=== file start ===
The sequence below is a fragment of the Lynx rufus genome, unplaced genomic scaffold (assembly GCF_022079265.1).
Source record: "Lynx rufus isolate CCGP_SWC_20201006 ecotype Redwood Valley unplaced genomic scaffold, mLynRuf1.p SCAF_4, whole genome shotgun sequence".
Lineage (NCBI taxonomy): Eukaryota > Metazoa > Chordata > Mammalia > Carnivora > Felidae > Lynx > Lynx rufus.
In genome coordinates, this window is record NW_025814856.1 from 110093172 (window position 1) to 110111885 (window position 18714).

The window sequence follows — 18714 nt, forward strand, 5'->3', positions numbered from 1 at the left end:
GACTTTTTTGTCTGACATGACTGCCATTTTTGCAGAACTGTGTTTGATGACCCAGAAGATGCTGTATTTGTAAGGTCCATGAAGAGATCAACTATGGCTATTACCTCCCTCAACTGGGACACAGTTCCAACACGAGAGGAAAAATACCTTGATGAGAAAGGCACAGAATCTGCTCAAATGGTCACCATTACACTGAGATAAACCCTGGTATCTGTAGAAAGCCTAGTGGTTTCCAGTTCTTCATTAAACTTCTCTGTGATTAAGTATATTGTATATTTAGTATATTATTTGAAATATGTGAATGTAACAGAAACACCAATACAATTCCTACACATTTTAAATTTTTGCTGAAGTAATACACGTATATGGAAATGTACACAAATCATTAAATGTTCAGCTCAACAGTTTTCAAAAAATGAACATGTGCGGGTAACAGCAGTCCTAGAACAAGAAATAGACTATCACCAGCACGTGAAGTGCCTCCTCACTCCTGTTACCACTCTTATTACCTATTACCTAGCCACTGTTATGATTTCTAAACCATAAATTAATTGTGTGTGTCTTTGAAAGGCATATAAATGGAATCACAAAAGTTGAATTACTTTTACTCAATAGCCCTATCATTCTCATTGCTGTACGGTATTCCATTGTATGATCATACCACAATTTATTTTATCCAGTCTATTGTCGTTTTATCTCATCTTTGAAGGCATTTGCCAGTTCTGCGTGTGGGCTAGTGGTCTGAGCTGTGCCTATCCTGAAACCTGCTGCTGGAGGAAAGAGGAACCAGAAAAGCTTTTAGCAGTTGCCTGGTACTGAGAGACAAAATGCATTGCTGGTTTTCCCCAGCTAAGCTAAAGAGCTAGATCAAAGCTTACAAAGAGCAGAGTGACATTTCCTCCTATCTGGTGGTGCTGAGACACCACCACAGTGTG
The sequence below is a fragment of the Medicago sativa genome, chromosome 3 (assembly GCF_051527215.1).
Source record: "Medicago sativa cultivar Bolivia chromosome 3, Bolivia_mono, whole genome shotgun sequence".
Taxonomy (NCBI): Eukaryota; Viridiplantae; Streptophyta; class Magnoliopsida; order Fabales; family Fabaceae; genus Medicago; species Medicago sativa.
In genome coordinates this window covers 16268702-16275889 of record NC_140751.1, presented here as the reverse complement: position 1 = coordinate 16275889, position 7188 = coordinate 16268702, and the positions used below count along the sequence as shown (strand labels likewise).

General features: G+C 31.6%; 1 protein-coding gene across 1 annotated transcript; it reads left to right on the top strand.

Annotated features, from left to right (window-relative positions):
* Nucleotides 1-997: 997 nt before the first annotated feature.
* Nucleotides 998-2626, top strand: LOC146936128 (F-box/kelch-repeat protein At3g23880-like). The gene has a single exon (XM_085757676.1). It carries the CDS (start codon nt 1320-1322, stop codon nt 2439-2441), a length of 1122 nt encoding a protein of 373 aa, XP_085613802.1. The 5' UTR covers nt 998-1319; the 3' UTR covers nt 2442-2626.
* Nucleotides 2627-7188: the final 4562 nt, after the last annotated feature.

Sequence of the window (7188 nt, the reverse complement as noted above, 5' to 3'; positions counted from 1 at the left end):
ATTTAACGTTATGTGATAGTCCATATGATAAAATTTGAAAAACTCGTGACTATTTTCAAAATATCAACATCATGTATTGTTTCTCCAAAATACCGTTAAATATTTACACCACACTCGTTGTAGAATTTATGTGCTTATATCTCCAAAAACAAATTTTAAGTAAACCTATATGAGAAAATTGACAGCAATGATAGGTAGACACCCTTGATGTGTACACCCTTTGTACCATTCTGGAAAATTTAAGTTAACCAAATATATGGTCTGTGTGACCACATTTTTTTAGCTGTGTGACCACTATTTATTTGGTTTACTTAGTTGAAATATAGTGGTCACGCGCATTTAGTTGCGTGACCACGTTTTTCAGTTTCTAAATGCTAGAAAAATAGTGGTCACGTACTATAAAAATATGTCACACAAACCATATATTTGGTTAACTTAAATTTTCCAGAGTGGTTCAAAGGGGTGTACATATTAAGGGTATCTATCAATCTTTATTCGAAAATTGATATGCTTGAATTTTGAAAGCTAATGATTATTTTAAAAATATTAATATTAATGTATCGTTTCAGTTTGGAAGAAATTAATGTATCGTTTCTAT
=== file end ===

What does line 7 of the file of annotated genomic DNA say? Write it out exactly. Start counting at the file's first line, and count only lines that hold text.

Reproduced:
The sequence below is a fragment of the Medicago sativa genome, chromosome 3 (assembly GCF_051527215.1).